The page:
John Francis, of DPP Planning offers summary of the legislation changes to planning regulations and plans for regional investments

  • Devolving powers on Sunday trading to city mayors and Local Authorities
  • More Enterprise Zones with the government holding a bidding round for a new programme
  • Northern Powerhouse, Midland Engine for Growth and other regional road infrastructure and local rail projects have seen funding confirmed or boosted, including plans to upgrade the A1(M)/M1 to motorway standard through to Newcastle
  • Transport for the North (TfN) will be a new statutory body with andpound;30million budget to promote northern road and rail connectivity including a remit for a study into a new TransPennine Tunnel
  • Devolution plans were confirmed for Greater Manchester including consultation on receiving even greater planning powers and a new Land Commission

Budget Summaries

Glenigan

  • Budget included few measures that will impact directly upon construction.
  • Chancellor reiterated the Governments commitment to building more homes and further planning reforms as due to be published on Friday.
  • Reduction in mortgage tax relief for buy-to-let landlords will have little direct impact on new housing supply, although if it increases upward pressure on rents it may help encourage corporate investment in the private rented sector.
  • Plans to ring fence vehicle excise duty for investment in the strategic road network appear to be largely a political statement: The change will not apply until the start of the next Parliament.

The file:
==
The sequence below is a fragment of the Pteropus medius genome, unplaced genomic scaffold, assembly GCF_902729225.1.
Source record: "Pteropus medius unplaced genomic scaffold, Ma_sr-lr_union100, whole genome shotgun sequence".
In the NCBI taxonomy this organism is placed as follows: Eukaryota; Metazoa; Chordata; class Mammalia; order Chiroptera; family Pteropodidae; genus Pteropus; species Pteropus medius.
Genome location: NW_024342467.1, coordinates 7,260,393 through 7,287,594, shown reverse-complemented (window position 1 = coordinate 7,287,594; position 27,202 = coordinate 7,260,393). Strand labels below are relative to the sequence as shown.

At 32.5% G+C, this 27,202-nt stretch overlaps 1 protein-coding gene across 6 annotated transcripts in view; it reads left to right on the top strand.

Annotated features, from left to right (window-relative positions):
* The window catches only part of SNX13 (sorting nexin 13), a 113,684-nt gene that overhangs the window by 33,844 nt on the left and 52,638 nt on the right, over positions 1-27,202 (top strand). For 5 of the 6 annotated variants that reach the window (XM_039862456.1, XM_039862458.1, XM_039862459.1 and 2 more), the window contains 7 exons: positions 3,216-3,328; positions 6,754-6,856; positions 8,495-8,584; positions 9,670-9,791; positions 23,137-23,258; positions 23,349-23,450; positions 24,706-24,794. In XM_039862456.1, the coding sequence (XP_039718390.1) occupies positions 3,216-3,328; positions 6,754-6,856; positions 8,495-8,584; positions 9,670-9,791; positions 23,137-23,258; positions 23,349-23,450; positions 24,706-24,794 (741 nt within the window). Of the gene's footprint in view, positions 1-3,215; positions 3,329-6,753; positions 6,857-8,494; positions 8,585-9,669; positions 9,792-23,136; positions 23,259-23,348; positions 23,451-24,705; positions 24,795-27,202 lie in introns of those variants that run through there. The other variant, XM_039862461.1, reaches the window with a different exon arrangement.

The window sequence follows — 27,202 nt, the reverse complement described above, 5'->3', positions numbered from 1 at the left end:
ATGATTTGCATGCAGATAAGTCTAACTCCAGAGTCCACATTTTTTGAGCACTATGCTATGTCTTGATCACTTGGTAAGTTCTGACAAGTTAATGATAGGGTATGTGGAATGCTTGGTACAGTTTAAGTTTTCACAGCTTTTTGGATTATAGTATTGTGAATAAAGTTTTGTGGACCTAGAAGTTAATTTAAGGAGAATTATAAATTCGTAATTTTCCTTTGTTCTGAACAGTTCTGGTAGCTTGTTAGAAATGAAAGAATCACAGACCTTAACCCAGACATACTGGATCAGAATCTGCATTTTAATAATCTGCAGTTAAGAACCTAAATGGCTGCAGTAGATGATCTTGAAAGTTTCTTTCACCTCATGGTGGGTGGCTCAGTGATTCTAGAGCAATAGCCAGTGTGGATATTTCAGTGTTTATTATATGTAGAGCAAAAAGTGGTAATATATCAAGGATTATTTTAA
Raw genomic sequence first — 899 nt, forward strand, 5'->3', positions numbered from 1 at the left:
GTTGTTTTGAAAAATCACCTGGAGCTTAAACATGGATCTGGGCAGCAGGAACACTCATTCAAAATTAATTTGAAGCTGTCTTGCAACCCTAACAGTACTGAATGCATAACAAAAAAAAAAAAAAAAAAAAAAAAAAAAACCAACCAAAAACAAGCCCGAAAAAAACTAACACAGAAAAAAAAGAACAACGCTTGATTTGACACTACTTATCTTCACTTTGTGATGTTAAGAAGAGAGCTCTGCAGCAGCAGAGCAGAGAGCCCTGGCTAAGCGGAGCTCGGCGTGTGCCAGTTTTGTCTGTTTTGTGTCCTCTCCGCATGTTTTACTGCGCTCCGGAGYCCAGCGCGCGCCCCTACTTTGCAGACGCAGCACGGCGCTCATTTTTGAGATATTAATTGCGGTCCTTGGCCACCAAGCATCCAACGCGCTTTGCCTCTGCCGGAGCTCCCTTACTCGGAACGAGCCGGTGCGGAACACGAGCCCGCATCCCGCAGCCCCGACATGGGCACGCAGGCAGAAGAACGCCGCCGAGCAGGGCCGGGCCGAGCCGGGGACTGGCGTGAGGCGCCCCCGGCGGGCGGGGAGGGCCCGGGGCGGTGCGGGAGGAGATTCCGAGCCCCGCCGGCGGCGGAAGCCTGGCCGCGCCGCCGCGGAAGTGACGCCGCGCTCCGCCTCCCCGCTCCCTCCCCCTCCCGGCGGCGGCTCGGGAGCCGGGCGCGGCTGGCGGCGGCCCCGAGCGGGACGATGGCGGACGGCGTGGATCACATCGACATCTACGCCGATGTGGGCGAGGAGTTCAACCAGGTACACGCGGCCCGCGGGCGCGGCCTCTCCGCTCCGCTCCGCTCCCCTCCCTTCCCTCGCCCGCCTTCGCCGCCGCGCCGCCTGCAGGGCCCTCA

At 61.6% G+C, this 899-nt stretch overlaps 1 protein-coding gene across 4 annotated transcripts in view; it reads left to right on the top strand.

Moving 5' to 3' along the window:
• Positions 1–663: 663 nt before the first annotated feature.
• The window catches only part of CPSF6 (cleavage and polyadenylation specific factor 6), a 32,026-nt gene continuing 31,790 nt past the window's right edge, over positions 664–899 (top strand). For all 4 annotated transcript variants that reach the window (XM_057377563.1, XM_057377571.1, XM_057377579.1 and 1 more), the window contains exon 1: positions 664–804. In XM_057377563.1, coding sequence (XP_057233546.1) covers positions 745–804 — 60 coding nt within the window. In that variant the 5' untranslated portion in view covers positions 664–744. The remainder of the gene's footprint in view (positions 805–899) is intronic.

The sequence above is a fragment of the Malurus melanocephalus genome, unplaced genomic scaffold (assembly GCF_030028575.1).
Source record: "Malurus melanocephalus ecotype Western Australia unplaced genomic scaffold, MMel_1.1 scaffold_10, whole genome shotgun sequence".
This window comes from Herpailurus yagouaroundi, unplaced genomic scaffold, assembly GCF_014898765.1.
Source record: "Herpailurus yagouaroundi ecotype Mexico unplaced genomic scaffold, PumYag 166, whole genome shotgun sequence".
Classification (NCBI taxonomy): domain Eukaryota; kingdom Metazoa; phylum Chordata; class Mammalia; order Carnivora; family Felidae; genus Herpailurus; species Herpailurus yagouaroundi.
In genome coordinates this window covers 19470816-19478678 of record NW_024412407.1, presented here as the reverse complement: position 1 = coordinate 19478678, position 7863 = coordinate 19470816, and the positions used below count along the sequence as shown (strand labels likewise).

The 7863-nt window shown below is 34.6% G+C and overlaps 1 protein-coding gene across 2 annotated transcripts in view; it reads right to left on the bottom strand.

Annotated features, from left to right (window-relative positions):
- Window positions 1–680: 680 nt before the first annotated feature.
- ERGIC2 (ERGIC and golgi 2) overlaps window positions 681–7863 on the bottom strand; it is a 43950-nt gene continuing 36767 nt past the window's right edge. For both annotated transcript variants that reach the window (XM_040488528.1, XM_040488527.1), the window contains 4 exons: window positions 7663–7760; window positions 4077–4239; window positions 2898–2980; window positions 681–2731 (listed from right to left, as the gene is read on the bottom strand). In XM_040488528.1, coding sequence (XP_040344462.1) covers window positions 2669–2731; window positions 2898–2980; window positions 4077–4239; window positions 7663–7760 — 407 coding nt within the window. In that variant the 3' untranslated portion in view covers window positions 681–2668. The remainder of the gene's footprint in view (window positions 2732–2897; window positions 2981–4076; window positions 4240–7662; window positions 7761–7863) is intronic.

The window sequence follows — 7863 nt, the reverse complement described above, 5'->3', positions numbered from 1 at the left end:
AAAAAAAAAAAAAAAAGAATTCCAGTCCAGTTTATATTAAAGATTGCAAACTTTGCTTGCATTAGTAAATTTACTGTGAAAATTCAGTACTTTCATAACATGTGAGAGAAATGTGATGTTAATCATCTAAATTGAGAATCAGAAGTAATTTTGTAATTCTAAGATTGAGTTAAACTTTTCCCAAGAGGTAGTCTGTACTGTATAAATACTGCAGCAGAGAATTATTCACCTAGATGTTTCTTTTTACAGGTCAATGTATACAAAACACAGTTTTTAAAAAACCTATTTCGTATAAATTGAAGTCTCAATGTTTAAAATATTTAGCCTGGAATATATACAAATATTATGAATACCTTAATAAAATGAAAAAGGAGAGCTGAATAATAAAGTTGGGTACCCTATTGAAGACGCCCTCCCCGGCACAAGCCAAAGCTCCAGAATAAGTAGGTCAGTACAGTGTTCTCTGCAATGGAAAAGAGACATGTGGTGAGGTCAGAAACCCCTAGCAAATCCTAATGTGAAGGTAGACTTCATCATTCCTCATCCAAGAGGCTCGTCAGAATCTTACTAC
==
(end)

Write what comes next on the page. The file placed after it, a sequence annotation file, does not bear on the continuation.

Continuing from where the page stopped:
• Levy is planned on all large UK employers to fund an increase in apprenticeships. The implications for existing sector bodies such as CITB will be set out in this autumns Spending Review.
  • Details of how a further andpound;15 billion of savings will be found through departmental spending cuts, and the potential implications for important construction markets, will be revealed in the autumn.

Chartered Institute of Building (CIOB)

Regional infrastructure

  • Vital for economic growth. Although there is a clear case for devolution, local authorities will need to react quickly to harness the opportunities for local growth and employment. Whilst this announcement details a commitment to devolve more powers, it remains to be seen how effective implementation will be across the UK.

SME builders

  • With a significant proportion of the construction industry either self-employed or linked to an SME, the announcement that SME builders will get a andpound;100m boost through the Housing Growth Partnership is welcome. However, more must be done to find solutions to the housing crisis and it is concerning that the Office for Budget Responsibility predicts there will be 14,000 fewer affordable homes built as a direct result of social housing rent cuts.

Employment allowance

  • CIOB welcomes the rise in employment allowance to andpound;3,000, which will allow small firms to employ four people on the national living wage without paying any national insurance.

Apprenticeships:

  • Target of delivering 3 million apprenticeships over the next five years equivalent to six hundred thousand new apprenticeships a year. The introduction of a new apprenticeship levy is a big ask for business, but one that recognises the acute skills shortages industries such as construction will face in the future unless significant investment is made in training.

National Living Wage

  • CIOB now asks whether the government should go further and increase the minimum wage for apprentices, which is likely to improve the appeal for individuals considering this route into industry.

Comments from the construction Unions

GMB Union

  • Paul Kenny, GMB General Secretary, said the Budget was a beautifully crafted con trick by Osborne which does not guarantee that workers will be better off.

UCATT

  • Described the Budget as an exercise to increase misery for social housing tenants and families on housing waiting lists.

Best Budget Summary

And finally

For those who want the full monty, here are the 65 main points in the July 2015 budget, as reported by Press Association.

1.Chancellor of the Exchequer George Osborne said it will be a Budget that puts security first a Budget for working people.

2.The Budget will take Britain from a low wage, high tax, high welfare economy, to the higher wage, lower tax, lower welfare country we intend to create.